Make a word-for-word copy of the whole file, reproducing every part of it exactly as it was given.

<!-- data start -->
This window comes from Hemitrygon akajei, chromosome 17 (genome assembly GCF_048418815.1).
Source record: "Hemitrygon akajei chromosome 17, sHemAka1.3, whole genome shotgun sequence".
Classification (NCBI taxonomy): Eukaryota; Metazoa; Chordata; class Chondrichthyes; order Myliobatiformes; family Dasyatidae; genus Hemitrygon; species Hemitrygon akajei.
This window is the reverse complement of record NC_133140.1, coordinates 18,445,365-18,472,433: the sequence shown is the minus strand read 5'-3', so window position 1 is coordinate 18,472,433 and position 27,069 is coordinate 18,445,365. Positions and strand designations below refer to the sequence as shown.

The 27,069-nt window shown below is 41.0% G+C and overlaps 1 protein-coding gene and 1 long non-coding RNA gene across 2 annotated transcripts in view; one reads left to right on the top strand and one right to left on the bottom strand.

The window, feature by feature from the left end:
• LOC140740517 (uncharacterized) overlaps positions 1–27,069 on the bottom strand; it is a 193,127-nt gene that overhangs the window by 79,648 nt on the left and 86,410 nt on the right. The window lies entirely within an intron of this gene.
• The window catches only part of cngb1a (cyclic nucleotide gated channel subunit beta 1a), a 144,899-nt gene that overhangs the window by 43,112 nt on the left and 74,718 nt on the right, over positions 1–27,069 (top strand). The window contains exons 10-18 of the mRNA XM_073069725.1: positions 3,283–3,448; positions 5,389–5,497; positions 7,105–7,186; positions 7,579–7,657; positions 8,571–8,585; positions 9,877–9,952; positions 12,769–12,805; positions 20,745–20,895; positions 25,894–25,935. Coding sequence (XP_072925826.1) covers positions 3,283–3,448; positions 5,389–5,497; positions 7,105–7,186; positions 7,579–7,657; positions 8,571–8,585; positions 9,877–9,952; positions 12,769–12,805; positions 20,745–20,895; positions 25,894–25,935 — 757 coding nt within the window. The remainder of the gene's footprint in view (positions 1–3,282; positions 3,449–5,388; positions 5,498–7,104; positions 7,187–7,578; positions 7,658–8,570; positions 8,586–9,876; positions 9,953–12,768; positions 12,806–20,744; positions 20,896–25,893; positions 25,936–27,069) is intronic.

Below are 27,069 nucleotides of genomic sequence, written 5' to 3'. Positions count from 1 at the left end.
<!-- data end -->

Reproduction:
This window comes from Hemitrygon akajei, chromosome 17 (genome assembly GCF_048418815.1).
Source record: "Hemitrygon akajei chromosome 17, sHemAka1.3, whole genome shotgun sequence".
Classification (NCBI taxonomy): Eukaryota; Metazoa; Chordata; class Chondrichthyes; order Myliobatiformes; family Dasyatidae; genus Hemitrygon; species Hemitrygon akajei.
This window is the reverse complement of record NC_133140.1, coordinates 18,445,365-18,472,433: the sequence shown is the minus strand read 5'-3', so window position 1 is coordinate 18,472,433 and position 27,069 is coordinate 18,445,365. Positions and strand designations below refer to the sequence as shown.

The 27,069-nt window shown below is 41.0% G+C and overlaps 1 protein-coding gene and 1 long non-coding RNA gene across 2 annotated transcripts in view; one reads left to right on the top strand and one right to left on the bottom strand.

The window, feature by feature from the left end:
• LOC140740517 (uncharacterized) overlaps positions 1–27,069 on the bottom strand; it is a 193,127-nt gene that overhangs the window by 79,648 nt on the left and 86,410 nt on the right. The window lies entirely within an intron of this gene.
• The window catches only part of cngb1a (cyclic nucleotide gated channel subunit beta 1a), a 144,899-nt gene that overhangs the window by 43,112 nt on the left and 74,718 nt on the right, over positions 1–27,069 (top strand). The window contains exons 10-18 of the mRNA XM_073069725.1: positions 3,283–3,448; positions 5,389–5,497; positions 7,105–7,186; positions 7,579–7,657; positions 8,571–8,585; positions 9,877–9,952; positions 12,769–12,805; positions 20,745–20,895; positions 25,894–25,935. Coding sequence (XP_072925826.1) covers positions 3,283–3,448; positions 5,389–5,497; positions 7,105–7,186; positions 7,579–7,657; positions 8,571–8,585; positions 9,877–9,952; positions 12,769–12,805; positions 20,745–20,895; positions 25,894–25,935 — 757 coding nt within the window. The remainder of the gene's footprint in view (positions 1–3,282; positions 3,449–5,388; positions 5,498–7,104; positions 7,187–7,578; positions 7,658–8,570; positions 8,586–9,876; positions 9,953–12,768; positions 12,806–20,744; positions 20,896–25,893; positions 25,936–27,069) is intronic.

Below are 27,069 nucleotides of genomic sequence, written 5' to 3'. Positions count from 1 at the left end.